The New York Times (12/7, Saul, Subscription Publication) reports that a survey by the Chronicle of Higher Education has found that despite pressure to cut costs at colleges and universities, “the compensation of private college presidents continues to climb,” growing 5.6 percent to a median of $436,000 between 2012 and 2013.
The Chronicle of Higher Education (12/7) reports that the presidents of 32 private colleges earned over $1 million in 2013, saying that Columbia University President Lee Bollinger and University of Pennsylvania President Amy Gutmann topped the list.
Student Loan Limits Considered As Defaults Increase.
The Wall Street Journal (12/7, Mitchell, Subscription Publication) reports that as the delinquency rate for student loans has climbed to roughly 12%, about twice what it was prior to the recession, the idea of establishing restrictions and standards for student loan borrowing is gaining support among some economists. A study by Adam Looney of the Treasury Department and Constantine Yannelis of Stanford concluded that the increase in borrowing and default is largely due to nontraditional students at community or for-profit colleges, with no academic standards; Neil McCluskey of the Cato Institute said the government should only lend to students likely to complete a degree and pay off the loan, specifically higher-achieving students.
Supreme Court To Look Anew At Affirmative Action At University Of Texas.
The AP (12/7, Sherman) reports that “basketball coaches, leading military officers and many of the country’s biggest businesses agree that the Supreme Court should preserve the use of race as a factor in college admissions,” but “they may be in a fight they cannot win as the justices take up a case that presages tighter limits on affirmative action in higher education.” The court will hear arguments on Wednesday “for the second time in three years in the case of a white Texas woman who was rejected for admission at the University of Texas.” The Wall Street Journal (12/7, Bravin, Belkin, Subscription Publication) reports that the court will hear the contentious issue at a time of student unrest at several schools across the US over racial issues.
Debate About Future Of For-Profit Colleges, Alternative Higher Education Continues.
USA Today (12/5, King) reports there is an ongoing debate about whether students at “alternative higher-education programs”, including for-profit colleges, should continue to receive federal student aid. Republican presidential candidate Sen. Marco Rubio has often supported for-profit colleges and has called for changing accreditation rules to allow more technical schools and for-profit schools to compete with traditional colleges on a more level playing field. Rubio supports students being eligible for federal aid so long as their schools achieve “high student outcomes, including student learning, completion, and return on investment.” According to ED, for-profit schools account for only 11% of higher education students, but 44% of federal student loan defaults, so the Center for Responsible Lending legislative policy counsel Whitney Barkley says the US should be reducing federal aid to for-profit schools, not increasing it.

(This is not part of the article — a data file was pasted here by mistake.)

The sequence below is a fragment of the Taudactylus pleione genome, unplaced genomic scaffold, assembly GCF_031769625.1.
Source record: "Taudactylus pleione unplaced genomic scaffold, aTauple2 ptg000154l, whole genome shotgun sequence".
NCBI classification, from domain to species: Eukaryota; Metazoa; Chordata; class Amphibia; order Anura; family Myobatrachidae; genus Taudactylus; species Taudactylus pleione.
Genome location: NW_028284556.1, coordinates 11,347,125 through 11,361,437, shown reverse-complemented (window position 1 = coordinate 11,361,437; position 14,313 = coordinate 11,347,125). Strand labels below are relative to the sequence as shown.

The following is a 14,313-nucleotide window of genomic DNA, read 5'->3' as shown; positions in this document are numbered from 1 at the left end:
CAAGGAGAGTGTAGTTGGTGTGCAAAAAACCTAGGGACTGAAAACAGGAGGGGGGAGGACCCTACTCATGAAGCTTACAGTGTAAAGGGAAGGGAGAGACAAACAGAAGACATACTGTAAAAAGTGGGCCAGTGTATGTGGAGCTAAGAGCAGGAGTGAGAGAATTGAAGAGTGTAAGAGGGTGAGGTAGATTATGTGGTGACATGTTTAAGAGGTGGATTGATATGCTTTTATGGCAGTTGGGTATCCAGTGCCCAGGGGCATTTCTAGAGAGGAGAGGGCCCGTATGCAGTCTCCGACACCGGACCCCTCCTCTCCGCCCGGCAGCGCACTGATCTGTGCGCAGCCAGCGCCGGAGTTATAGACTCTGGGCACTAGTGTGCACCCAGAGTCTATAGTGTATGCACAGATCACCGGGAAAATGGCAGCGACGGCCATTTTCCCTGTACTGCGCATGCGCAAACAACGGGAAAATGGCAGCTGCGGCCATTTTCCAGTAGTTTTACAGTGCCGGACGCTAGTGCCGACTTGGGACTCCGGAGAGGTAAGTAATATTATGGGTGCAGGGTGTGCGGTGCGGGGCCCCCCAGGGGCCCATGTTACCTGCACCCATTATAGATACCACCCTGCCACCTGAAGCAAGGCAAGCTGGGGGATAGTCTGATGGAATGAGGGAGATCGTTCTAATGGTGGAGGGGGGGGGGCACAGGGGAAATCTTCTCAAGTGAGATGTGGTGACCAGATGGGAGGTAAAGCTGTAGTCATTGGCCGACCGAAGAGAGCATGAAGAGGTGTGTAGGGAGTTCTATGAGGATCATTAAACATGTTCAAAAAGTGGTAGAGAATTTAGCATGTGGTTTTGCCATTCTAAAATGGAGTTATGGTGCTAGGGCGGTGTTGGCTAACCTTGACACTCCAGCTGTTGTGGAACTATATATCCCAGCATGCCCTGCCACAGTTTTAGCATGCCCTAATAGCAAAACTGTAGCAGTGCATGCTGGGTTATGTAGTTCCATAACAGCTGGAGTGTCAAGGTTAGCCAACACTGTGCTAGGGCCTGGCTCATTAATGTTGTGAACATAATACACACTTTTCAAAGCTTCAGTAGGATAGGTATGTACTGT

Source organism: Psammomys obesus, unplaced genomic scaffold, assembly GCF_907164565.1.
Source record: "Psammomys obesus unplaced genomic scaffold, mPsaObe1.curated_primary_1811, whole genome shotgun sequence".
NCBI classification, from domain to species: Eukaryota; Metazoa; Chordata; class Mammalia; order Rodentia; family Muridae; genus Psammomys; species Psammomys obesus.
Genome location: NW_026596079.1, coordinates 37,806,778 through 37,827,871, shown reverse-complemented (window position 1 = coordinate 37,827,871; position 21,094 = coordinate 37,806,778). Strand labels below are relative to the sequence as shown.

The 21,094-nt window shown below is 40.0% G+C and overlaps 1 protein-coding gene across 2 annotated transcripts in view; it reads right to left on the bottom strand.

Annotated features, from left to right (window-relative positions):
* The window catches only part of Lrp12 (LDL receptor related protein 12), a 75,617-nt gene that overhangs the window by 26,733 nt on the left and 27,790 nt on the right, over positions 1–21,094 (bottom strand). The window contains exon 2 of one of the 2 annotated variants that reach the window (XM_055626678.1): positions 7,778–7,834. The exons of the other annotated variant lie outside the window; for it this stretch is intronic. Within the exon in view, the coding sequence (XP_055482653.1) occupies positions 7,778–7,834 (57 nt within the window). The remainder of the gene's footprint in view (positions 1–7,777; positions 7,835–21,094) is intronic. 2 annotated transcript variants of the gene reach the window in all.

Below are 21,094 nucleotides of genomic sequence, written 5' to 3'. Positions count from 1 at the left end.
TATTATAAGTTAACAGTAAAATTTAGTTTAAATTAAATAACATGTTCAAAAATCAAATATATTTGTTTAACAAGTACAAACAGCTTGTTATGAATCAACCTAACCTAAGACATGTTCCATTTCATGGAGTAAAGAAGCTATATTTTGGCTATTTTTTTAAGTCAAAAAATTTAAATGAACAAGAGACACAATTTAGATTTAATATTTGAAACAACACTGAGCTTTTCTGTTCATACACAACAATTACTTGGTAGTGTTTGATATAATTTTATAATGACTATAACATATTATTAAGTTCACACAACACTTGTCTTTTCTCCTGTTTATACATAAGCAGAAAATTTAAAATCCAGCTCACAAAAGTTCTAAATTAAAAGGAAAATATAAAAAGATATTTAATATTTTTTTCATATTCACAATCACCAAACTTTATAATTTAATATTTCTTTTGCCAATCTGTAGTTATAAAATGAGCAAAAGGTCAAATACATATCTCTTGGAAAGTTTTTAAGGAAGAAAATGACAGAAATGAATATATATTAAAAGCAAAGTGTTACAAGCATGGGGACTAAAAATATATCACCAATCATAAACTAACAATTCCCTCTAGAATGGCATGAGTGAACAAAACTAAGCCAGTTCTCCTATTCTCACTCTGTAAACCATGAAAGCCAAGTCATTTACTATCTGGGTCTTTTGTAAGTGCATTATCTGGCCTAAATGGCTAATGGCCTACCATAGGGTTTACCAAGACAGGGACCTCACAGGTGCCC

Research and Development
Researchers Developing New Technologies To Aid Aging Population.
In a nearly 1,400-word article, the New York Times (12/4, Markoff, Subscription Publication) reported that the National Science Foundation has awarded roboticist Dr. Naira Hovakimyan a $1.5 million grant to “to explore the idea of designing small autonomous drones to perform simple household chores, like retrieving a bottle of medicine from another room,” for the aging population. The Times adds that Dr. Hovakimyan’s research is “just one example of many approaches being studied to use technology to help aging people.”
Study: Twitter Could Help Officials Monitoring Weather, Road Conditions.
The Washington Post (12/4, Kunkle) reports University of Buffalo researchers found that Twitter “can provide fairly sensitive data” about current weather conditions and how they are affecting the roads. The researchers suggest that Twitter might one day be used to direct traffic and help officials decide where to dispatch snowplows or other equipment.
Indiana Schools Form UAV Partnership.
The Dayton (OH) Business Journal (12/7, Subscription Publication) reported Sinclair Community College and Indiana State University on Friday signed a partnership to “research and train students on drones to be used in the agriculture business.” The schools “will share resources for flight facilities, vehicles, crews and curriculum. Each school also hopes to let the other use airspace it has been approved to fly through the Federal Aviation Administration.”
NASA Planning To Test “Nanosatellites” As Part Of Next Launch to International Space Station.
The San Jose (CA) Mercury News (12/7, Skibba) reports that “if the weather cooperates” NASA is scheduled to launch two nanosatellites this week attached to an Atlas V rocket headed towards the International Space Station. The nanosatellites are about the size of a Rubik’s cube and are also known as CubeSats. NASA will be testing the effectiveness of the nanosatellites comparing their performance to the larger satellites that have traditionally been used for communications, weather forecasting, spying, and other tasks. Nanosatellites are cheaper to develop, so if they perform well then they could potentially take the place of many larger satellites.
Report: LG Chem, Samsung SDI Dominate Global EV Battery Market.